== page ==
Voyager Forges a New Frontier
No spacecraft in history has gone as far or traveled as many miles as NASA's Voyager 1. During its 26 year journey Voyager was propelled into deep space with the help of Jupiter's and Saturn's gravity and is now verging on the edge of the solar system.
Voyager 1 is about 8 billion miles away from the sun traveling at a speed of about 3.6 Astronomical Units (AU), while Voyager 2 is about 6.5 AU from the sun, traveling at about 3.3 AU per year. One 'AU' equals the distance between the Sun and the Earth, or 93 million miles.
Penetration of the heliopause boundary between the solar wind and the interstellar medium will allow measurements to be made of the interstellar fields, particles and waves unaffected by the solar wind.
What's really on the other side of the solar system remains to be seen. Voyager will enter a fluid region of space known as the heliosheath, which is past the boundaries of the termination shock. This is a violent zone where interstellar gas and solar wind start to mix. It is possible that before its electrical power is exhausted, Voyager 1 will pass through the heliopause region and into interstellar space.
There's a debate going on between scientists, depending on how they've analyzed Voyager's data, about whether it has passed beyond the termination shock or not. According to Dr. Stamatios Krimigis, who argues that Voyager 1 has crossed the termination shock, scientists are going to be re-writing a lot of textbooks based on the new data. On the other hand, Dr. Frank McDonald of the University of Maryland, says that the Voyagers are on the threshold of the termination shock, but have not left the solar wind.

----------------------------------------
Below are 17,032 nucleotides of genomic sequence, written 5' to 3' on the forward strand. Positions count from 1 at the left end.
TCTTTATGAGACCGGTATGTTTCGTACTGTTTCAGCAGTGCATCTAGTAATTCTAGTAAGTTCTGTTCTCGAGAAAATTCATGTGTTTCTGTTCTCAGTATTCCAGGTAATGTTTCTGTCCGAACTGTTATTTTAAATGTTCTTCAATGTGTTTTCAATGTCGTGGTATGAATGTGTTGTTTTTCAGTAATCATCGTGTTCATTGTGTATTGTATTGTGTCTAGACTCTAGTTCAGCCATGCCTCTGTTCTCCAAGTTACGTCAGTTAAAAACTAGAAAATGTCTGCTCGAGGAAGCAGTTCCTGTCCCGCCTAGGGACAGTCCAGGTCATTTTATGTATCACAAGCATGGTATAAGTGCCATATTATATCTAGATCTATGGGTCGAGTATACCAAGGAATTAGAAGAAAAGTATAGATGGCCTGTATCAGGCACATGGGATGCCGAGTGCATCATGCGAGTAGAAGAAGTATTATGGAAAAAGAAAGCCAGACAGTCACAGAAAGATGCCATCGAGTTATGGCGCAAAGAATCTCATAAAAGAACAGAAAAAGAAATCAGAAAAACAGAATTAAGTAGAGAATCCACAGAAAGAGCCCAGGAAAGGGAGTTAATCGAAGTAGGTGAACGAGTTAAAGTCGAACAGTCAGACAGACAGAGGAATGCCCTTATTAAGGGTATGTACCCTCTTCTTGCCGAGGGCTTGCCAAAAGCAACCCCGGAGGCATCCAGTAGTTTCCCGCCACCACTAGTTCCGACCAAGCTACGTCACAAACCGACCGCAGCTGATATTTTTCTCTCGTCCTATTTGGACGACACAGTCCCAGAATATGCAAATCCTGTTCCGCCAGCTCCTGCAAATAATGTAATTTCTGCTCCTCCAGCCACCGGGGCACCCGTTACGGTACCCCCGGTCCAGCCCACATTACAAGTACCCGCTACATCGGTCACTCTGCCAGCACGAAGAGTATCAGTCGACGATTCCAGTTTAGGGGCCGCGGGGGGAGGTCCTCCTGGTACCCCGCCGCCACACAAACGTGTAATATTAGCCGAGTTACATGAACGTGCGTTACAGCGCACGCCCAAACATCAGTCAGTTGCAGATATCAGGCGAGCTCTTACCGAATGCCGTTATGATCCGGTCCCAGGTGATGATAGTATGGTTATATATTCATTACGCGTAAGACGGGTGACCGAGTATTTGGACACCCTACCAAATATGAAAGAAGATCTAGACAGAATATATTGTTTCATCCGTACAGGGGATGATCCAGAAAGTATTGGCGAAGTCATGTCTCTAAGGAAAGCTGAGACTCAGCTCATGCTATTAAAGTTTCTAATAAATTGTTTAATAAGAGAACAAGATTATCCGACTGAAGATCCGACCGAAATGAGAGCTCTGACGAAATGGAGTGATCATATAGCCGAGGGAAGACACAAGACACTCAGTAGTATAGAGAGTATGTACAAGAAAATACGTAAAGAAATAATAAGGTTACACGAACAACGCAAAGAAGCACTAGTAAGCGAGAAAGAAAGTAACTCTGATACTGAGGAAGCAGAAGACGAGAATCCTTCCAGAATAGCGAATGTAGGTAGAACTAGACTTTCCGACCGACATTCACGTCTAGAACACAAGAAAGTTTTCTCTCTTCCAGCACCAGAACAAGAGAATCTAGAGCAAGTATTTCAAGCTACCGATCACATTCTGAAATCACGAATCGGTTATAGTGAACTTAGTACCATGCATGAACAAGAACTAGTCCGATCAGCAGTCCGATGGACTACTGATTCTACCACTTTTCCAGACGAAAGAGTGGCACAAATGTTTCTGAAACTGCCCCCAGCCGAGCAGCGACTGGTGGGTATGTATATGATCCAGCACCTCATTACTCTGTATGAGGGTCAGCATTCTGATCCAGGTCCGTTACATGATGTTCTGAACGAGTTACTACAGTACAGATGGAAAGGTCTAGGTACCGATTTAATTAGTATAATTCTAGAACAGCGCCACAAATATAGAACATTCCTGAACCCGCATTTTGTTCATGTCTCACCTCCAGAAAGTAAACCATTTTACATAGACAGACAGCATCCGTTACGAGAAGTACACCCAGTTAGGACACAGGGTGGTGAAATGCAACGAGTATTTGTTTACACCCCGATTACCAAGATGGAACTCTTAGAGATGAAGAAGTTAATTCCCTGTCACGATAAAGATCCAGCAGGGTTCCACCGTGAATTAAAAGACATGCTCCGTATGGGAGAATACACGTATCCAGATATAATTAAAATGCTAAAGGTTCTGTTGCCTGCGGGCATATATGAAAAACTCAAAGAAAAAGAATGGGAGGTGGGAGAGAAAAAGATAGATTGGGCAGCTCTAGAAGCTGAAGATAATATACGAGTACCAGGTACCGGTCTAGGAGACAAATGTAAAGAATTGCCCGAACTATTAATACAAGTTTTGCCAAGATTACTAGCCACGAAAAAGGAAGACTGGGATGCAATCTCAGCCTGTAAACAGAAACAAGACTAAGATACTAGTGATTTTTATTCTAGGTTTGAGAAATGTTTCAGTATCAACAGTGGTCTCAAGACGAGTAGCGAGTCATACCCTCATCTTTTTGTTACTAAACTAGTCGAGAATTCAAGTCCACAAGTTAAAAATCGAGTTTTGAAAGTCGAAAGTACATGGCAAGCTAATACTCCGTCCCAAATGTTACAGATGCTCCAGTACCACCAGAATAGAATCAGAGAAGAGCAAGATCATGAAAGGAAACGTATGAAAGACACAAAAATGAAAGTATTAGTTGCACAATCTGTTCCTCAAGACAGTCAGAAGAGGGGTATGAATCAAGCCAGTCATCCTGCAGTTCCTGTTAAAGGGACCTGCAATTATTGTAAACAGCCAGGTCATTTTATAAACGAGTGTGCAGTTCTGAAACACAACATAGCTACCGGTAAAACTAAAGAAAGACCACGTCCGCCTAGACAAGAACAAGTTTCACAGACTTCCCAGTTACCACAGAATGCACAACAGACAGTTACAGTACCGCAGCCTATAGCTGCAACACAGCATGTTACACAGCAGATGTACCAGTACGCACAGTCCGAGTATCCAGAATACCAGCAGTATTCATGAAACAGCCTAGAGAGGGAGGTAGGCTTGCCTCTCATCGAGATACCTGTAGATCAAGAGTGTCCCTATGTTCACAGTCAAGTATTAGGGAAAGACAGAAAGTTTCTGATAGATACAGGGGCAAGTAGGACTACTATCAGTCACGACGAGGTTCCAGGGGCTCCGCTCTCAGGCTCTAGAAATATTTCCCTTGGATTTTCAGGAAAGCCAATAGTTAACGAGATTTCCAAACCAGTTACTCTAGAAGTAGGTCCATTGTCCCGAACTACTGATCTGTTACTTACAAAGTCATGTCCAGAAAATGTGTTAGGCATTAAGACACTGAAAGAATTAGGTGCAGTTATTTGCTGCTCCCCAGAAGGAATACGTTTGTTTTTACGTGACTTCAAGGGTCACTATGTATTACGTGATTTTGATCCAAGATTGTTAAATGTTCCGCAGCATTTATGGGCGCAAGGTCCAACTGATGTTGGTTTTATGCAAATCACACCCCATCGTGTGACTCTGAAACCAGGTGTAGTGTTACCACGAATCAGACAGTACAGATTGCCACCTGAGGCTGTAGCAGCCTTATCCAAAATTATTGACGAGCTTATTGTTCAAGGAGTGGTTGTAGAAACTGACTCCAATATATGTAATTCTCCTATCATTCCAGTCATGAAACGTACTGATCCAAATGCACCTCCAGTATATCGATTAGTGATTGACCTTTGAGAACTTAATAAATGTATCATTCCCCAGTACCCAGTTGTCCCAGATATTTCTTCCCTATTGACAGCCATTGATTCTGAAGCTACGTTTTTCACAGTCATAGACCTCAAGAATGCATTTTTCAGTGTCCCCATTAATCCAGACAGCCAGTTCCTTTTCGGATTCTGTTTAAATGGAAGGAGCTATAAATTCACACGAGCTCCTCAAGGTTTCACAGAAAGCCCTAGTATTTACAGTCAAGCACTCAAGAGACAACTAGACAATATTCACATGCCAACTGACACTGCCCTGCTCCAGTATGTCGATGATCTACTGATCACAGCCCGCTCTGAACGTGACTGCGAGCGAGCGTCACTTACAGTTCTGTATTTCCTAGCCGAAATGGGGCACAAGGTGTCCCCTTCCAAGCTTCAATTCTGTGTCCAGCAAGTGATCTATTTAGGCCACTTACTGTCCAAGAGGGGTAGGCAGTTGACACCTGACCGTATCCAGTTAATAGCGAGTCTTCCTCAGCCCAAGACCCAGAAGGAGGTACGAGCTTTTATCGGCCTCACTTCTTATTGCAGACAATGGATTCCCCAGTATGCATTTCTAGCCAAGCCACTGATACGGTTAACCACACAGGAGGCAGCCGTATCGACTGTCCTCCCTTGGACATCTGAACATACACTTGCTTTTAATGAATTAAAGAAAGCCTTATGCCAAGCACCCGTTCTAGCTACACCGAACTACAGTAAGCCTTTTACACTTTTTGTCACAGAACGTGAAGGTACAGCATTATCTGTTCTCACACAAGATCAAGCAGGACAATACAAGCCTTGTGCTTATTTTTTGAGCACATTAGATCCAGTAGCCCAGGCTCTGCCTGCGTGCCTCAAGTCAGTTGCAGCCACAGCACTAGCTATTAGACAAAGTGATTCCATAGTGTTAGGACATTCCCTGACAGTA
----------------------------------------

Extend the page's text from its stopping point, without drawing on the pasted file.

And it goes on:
During the next 20 years as Voyager continues on its travels, new discoveries are bound to be made. Even after they are no longer able to communicate with Earth, the Voyagers will continue to travel the Milky Way. If discovered by alien life forms each Voyager has a 12-inch gold-plated copper disc mounted on its body. The disk has recorded sounds and images of Earth designed to portray the diversity of life and culture on the planet. Instructions explaining where the spacecraft originated and how to play the disc are engraved onto an accompanying cover.
The contents of the record selections were chosen for NASA by a committee chaired by Carl Sagan of Cornell University. Dr. Sagan and his associates assembled 115 images and a variety of natural sounds. To this they added musical selections from different cultures and eras and spoken greetings from Earth-people in fifty-five languages.
NASA's Deep Space Network, a global tracking system, will keep its antennas trained on Voyager as it speeds closer to the unknown. There's no question that Voyager will continue to make studying the Universe a fascinating subject.
For further information please visit:
NASA's Jet Propulsion Laboratory and John F. Kennedy Space Center